Katryn Evinson

Katryn Evinson
Graduate Student Department of Latin American and Iberian Cultures / The Fisher Center at Hobart & William Smith Colleges, Institute of Comparative Literature and Society at Columbia University


Katryn Evinson is a Ph.D. student in Latin American & Iberian Cultures concentrating on nineteenth, twentieth and twenty-first century Spain as its issues prove relevant to more global matters beyond Spanish borders. In her research she is drawn to debates centered on 1) political subjectivity working through the tensions between individuality and collectivity, 2) the ambivalent relation among technology and nature in industrial and post-industrial societies , and 3) the state's fluctuations from a site of antagonism to other political significations. She considers how these debates unfold through literature, politics, culture, theory and art.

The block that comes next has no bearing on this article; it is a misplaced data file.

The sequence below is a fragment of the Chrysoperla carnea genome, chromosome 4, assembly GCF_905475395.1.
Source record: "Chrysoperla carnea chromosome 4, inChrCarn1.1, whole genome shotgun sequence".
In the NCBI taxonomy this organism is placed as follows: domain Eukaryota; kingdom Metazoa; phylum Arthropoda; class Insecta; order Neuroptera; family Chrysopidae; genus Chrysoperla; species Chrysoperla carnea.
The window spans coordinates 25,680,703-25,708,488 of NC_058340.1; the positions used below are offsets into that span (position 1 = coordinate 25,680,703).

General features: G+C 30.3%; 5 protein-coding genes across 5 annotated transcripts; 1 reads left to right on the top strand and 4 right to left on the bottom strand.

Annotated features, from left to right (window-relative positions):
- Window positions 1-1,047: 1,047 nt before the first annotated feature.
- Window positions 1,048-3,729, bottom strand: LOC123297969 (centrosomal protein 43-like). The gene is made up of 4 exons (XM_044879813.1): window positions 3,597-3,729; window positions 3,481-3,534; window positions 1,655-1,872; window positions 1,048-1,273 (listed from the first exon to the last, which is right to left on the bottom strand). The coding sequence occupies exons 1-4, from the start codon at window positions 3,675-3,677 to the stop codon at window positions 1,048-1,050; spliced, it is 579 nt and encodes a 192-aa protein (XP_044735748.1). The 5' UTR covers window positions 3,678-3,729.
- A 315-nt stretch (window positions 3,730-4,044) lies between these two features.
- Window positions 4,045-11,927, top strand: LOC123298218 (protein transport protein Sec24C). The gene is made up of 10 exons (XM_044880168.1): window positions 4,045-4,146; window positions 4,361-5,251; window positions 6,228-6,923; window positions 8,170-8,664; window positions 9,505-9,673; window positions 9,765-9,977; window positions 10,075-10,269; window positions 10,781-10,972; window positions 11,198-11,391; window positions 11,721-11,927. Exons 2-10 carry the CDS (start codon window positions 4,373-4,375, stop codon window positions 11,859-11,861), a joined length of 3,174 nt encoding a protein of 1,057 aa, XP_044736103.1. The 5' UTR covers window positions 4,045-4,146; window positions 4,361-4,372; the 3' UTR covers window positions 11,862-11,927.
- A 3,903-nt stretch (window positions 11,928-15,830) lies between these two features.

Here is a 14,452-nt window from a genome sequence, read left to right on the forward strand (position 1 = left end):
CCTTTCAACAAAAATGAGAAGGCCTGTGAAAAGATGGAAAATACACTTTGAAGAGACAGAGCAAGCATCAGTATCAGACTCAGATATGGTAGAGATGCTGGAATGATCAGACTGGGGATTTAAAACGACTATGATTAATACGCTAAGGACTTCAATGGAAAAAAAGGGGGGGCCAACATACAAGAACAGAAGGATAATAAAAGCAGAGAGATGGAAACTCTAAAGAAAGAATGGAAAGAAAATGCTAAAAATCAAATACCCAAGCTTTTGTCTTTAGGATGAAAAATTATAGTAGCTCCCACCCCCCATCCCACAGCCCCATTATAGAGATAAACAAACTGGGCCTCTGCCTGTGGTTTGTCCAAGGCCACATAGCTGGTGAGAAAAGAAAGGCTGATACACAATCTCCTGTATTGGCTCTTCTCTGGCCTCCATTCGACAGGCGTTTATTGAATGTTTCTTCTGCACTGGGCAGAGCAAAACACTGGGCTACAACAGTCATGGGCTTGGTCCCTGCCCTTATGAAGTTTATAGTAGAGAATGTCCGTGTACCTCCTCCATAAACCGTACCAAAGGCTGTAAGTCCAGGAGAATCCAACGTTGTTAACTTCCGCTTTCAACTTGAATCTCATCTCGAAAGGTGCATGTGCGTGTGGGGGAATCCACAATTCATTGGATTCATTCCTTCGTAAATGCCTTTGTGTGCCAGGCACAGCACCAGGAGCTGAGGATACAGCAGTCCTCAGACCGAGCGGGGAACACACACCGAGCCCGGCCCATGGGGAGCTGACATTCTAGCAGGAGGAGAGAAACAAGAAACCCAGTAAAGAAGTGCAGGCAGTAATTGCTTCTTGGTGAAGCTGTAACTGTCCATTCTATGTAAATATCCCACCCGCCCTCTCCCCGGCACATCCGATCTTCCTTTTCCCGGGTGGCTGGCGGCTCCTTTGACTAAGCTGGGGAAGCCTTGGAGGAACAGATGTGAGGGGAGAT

Prior to coming to Columbia University, Katryn completed an MPhil in Romance Studies at Cornell University with a concentration in Spanish (2017); she holds an MA from Universitat Autònoma de Barcelona in Aesthetics and Contemporary Art Theory (2013) with a thesis titled “Failure as an Aporia: The Politics of a Disobedient Structure.” In 2009, she received a BA degree (Licenciatura) in Humanities with a concentration in Philosophy from Universitat Pompeu Fabra de Barcelona.

Katryn’s is the 2018-19 recipient of the Fisher Center Pre-doctoral Fellowship at Hobart & William Smith Colleges and the 2018-19 recipient of the Public Humanities Fellowship. Her research has been recently supported by The Society for the Humanities Graduate Student Humanities Travel Research Grant (Cornell University), several Graduate Travel Grants (Cornell University), The Society for the Humanities Dissertation Writing Group Grant (Cornell University), and three Conference Travel Grants (Cornell University). She was appointed Graduate Research Teaching Fellow by Cornell University’s Center for Teaching Excellence (2016-17) and Mellon Urbanism Fellow for Expanded Practice Seminar from Mellon Foundation (2015-16).